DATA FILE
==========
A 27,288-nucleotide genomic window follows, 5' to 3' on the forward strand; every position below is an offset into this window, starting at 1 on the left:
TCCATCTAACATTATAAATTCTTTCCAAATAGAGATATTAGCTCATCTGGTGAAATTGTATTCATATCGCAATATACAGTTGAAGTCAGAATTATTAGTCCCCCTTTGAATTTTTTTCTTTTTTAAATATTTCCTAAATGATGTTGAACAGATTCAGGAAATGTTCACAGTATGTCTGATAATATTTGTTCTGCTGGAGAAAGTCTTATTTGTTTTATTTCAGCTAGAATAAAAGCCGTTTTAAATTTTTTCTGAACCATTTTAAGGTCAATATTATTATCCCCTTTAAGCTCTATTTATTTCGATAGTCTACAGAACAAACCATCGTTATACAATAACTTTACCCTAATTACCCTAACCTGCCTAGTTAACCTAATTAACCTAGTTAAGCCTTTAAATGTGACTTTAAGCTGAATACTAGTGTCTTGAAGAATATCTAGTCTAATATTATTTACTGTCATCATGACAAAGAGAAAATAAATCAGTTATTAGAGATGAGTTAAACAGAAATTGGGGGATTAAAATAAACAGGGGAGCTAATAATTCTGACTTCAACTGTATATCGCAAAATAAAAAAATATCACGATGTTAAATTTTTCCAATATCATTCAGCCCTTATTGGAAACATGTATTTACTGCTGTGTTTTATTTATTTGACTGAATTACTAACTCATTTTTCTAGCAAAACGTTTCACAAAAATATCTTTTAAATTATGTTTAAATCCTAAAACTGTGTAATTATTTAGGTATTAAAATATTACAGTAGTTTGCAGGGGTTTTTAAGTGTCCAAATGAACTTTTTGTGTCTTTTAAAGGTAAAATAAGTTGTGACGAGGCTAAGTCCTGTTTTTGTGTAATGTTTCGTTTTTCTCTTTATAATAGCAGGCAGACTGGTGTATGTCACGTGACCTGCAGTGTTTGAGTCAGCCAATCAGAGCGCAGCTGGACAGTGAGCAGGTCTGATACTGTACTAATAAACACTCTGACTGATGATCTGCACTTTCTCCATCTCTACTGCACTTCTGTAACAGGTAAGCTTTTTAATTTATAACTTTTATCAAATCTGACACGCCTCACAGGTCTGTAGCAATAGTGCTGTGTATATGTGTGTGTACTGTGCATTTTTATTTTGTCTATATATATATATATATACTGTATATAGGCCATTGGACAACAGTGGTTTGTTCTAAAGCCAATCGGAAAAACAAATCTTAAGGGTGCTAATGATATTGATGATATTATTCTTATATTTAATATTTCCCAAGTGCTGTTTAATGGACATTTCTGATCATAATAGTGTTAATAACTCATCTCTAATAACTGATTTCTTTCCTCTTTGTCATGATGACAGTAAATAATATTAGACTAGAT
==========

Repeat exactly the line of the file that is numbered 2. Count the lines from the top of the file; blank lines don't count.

TCCATCTAACATTATAAATTCTTTCCAAATAGAGATATTAGCTCATCTGGTGAAATTGTATTCATATCGCAATATACAGTTGAAGTCAGAATTATTAGTCCCCCTTTGAATTTTTTTCTTTTTTAAATATTTCCTAAATGATGTTGAACAGATTCAGGAAATGTTCACAGTATGTCTGATAATATTTGTTCTGCTGGAGAAAGTCTTATTTGTTTTATTTCAGCTAGAATAAAAGCCGTTTTAAATTTTTTCTGAACCATTTTAAGGTCAATATTATTATCCCCTTTAAGCTCTATTTATTTCGATAGTCTACAGAACAAACCATCGTTATACAATAACTTTACCCTAATTACCCTAACCTGCCTAGTTAACCTAATTAACCTAGTTAAGCCTTTAAATGTGACTTTAAGCTGAATACTAGTGTCTTGAAGAATATCTAGTCTAATATTATTTACTGTCATCATGACAAAGAGAAAATAAATCAGTTATTAGAGATGAGTTAAACAGAAATTGGGGGATTAAAATAAACAGGGGAGCTAATAATTCTGACTTCAACTGTATATCGCAAAATAAAAAAATATCACGATGTTAAATTTTTCCAATATCATTCAGCCCTTATTGGAAACATGTATTTACTGCTGTGTTTTATTTATTTGACTGAATTACTAACTCATTTTTCTAGCAAAACGTTTCACAAAAATATCTTTTAAATTATGTTTAAATCCTAAAACTGTGTAATTATTTAGGTATTAAAATATTACAGTAGTTTGCAGGGGTTTTTAAGTGTCCAAATGAACTTTTTGTGTCTTTTAAAGGTAAAATAAGTTGTGACGAGGCTAAGTCCTGTTTTTGTGTAATGTTTCGTTTTTCTCTTTATAATAGCAGGCAGACTGGTGTATGTCACGTGACCTGCAGTGTTTGAGTCAGCCAATCAGAGCGCAGCTGGACAGTGAGCAGGTCTGATACTGTACTAATAAACACTCTGACTGATGATCTGCACTTTCTCCATCTCTACTGCACTTCTGTAACAGGTAAGCTTTTTAATTTATAACTTTTATCAAATCTGACACGCCTCACAGGTCTGTAGCAATAGTGCTGTGTATATGTGTGTGTACTGTGCATTTTTATTTTGTCTATATATATATATATATACTGTATATAGGCCATTGGACAACAGTGGTTTGTTCTAAAGCCAATCGGAAAAACAAATCTTAAGGGTGCTAATGATATTGATGATATTATTCTTATATTTAATATTTCCCAAGTGCTGTTTAATGGACATTTCTGATCATAATAGTGTTAATAACTCATCTCTAATAACTGATTTCTTTCCTCTTTGTCATGATGACAGTAAATAATATTAGACTAGAT